Two's Company





Like two peas in a pod (or kayak!)



Arguably the best way to experience a river paddle is - together. There are many ways to achieve this and today, we are exploring the benefits of paddling in tandem. Pair up with your loved one, your children, your friend, colleague or neighbour and take to the river for some paddle fun.



Two heads are better than one



With two paddlers, you can paddle together to share the load or you can paddle in shifts. Paddling in shifts allows one of you to take a break and provides the flexibility to take photographs, read maps and enjoy your surroundings​.


A stable relationship



A tandem kayak is much larger and stable than a single kayak. Stability is key, especially when paddling with less experienced kayakers. They can be more difficult to manoeuvre than single kayaks though, but do consider our tips below to overcome this. With more space, you also have the option to bring more equipment (including a picnic).​


The power of teamwork



Tandem kayaking is the way to go if you want to pick up speed. The best way to achieve speed though is for both paddlers to paddle in unison. This way you will avoid clashing of paddles and at the same time help drive your kayak forward the quickest​




Cooperation is key



Ideally, the stronger one sits at the back so that he or she can modify his or her strokes to keep the pace of the weaker paddler who is sitting at the bow. We have three simple tips to help achieve kayak harmony:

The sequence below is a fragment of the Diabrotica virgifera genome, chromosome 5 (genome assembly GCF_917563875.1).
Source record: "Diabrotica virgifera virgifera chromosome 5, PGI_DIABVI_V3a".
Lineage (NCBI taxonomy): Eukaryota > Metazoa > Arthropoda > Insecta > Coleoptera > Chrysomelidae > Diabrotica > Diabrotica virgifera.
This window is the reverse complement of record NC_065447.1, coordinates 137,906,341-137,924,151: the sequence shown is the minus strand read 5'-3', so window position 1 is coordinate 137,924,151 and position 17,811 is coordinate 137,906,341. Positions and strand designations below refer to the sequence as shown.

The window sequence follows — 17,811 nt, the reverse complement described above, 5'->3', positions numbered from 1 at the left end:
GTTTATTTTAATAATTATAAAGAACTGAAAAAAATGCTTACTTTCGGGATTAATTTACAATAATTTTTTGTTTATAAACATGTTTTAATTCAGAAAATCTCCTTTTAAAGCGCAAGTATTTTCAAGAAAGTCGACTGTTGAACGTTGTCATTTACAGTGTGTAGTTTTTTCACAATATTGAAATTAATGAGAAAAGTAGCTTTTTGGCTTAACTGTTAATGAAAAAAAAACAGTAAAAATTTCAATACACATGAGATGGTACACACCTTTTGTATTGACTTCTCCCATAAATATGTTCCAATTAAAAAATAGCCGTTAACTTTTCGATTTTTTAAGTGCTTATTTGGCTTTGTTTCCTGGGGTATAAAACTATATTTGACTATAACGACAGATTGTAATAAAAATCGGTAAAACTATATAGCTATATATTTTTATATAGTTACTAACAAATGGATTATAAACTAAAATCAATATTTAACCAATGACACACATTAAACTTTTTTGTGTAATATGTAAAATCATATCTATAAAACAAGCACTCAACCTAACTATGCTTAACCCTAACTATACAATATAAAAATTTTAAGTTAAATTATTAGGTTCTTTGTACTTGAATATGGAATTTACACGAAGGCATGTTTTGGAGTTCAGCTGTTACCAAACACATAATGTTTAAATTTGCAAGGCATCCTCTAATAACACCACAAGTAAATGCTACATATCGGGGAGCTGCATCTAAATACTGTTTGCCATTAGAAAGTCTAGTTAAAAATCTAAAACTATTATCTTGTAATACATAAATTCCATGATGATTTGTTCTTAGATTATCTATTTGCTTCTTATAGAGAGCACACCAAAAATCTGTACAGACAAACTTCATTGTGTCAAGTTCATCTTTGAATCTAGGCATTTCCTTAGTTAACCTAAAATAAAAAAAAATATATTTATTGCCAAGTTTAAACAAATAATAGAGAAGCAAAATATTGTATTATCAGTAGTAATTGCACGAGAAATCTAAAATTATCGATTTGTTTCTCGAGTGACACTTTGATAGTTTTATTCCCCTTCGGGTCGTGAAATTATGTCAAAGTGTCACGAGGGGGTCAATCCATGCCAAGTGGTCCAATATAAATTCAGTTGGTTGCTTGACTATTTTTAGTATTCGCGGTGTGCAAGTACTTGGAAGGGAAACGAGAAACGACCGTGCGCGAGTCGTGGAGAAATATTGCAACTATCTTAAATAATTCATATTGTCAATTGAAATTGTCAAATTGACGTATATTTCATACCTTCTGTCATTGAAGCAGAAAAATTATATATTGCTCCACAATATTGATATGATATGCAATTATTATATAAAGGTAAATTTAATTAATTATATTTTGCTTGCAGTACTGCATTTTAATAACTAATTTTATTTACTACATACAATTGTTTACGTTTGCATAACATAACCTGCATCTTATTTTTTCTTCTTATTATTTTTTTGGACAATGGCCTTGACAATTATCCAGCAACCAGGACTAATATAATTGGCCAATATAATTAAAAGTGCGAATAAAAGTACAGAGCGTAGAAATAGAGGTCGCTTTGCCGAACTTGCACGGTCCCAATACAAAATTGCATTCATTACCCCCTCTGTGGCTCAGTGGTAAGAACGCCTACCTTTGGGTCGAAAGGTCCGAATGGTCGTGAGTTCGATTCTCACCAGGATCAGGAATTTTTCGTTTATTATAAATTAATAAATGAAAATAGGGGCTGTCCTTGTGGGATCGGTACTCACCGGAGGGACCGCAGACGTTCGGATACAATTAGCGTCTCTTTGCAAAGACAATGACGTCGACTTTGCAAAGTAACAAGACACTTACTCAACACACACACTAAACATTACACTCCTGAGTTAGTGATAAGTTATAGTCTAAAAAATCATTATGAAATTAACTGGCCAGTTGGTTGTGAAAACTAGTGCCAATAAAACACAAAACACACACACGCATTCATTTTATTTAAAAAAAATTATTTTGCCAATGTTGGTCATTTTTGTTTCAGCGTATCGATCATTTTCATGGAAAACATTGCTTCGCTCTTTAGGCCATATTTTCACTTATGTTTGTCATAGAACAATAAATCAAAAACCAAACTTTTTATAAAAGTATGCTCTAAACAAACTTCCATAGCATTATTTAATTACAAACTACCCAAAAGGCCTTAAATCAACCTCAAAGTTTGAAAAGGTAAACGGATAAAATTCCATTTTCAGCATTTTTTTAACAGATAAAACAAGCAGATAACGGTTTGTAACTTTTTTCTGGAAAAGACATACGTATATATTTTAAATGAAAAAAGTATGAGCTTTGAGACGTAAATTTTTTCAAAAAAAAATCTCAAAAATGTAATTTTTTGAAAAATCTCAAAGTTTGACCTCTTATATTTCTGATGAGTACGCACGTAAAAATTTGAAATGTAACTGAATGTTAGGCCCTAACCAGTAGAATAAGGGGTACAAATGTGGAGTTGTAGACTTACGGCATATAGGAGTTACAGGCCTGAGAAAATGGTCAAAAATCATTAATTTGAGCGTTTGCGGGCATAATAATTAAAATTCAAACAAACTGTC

1. The front paddler controls the rhythm. This means the paddler in the front should just paddle freely. The paddler in the front should not attempt to steer the kayak as it will have little effect on the boat and only serve to mess up the rear paddler. Just paddle forward unless the paddler behind you suggests otherwise.


2. The rear paddler should follow the front. The paddler in the stern of the kayak will have a full view of what is going on. He or she should attempt to match the strokes of the paddler in front of them. This should avoid paddles crossing or smacking each other and the kayak should travel in a straight line. If the kayak starts to veer one way or the other, the person in the rear should still keep in rhythm with the front paddler but should use a more powerful and exaggerated forward stroke on the side opposite the direction you want to go.


3. The rear paddlers should make any course corrections. Sometimes a strong forward stroke on the side opposite the direction you want to go isn't enough. In these moments you will need to either rudder or perform a backstroke on the side you want to go. Make this correction and then rejoin the rhythm with the paddler in front of you.





Your Turn



These tips can be easily mastered to achieve a fun, relaxing and romantic way to spend time with your loved one. And we have everything you need to get started. Here at Stour Valley Adventure Centre we have a large number of tandem kayaks together with all necessary safety equipment for your hire.





Stour Valley Adventure Centre operate both guided and self-guided (hire only) trips on the river Stour from our riverside storage at Sudbury (Suffolk). Canoe / Kayak / Paddleboard trip options range from hourly 'have a go' and half day 'Paddle'n'Pub' to one-way and multi-day canoe camping adventures. Group Walks, Multi-family Camping, Wild Swimming and Cycle Hire are also available.


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